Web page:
As a team manager, why would you hold a meeting?
Except if you are one of very few words, you’d probably have so much to say, trying to piece the different reasons you hold different meetings into one answer.
While you’d expect a logical and straightforward answer to this question, you’d be surprised at the route we had to travel to arrive at an answer.
Simon Jenkins, in his article: Crushing moral, killing productivity - why do offices put up with meetings?
There’s no proof that organizations benefit from the endless cycle of these charades, but they can’t stop it. We’re addicted.
- Simon Jenkins for the Guardian September 2017
No proof? Tell that to sales teams; they don’t need those client meetings to complete a deal. Or those one-on-one employee meetings, employers should just go on about their business expecting their employees to know exactly what to do.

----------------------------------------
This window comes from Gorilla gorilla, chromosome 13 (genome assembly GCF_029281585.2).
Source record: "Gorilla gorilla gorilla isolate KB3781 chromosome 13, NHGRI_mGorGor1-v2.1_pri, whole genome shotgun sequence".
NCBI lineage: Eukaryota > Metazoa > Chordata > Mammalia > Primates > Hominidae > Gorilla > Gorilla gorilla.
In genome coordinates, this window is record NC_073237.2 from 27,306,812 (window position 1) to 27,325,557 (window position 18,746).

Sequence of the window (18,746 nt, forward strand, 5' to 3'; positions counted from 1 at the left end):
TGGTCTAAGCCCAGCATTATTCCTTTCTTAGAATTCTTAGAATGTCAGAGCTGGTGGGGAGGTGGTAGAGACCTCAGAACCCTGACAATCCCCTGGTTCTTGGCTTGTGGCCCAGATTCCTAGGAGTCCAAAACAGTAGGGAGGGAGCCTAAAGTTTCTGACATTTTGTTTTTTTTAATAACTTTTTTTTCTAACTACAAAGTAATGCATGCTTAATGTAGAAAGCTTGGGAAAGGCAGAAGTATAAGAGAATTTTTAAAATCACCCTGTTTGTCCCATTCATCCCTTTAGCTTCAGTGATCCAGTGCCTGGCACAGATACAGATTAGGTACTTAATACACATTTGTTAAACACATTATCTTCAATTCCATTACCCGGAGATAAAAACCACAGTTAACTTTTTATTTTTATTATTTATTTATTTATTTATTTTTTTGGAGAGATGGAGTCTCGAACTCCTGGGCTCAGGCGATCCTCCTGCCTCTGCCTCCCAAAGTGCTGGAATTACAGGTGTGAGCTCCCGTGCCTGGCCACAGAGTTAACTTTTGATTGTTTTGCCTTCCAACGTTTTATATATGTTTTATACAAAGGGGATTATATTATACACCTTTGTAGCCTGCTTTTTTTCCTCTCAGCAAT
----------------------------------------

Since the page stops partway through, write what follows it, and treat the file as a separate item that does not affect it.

It’s fair to say that Mr. Jenkins writes from a general perspective, a bit too general if you ask me. You need to be specific about what kind of meeting you’re holding for you to know why you’re holding them.
Generally, meetings are held to solve a particular problem; whether there’s a change in your operation method or a new project to discuss, the meetings you’d hold will depend on the problem you’re looking to solve.
This raises the question, what kinds of meetings are there? In this article, we will discuss the different types of meetings and why they’re important.
Team meetings are important for different reasons;
- To ensure everyone works towards the same goal.
- To build relationships and facilitate team bonding.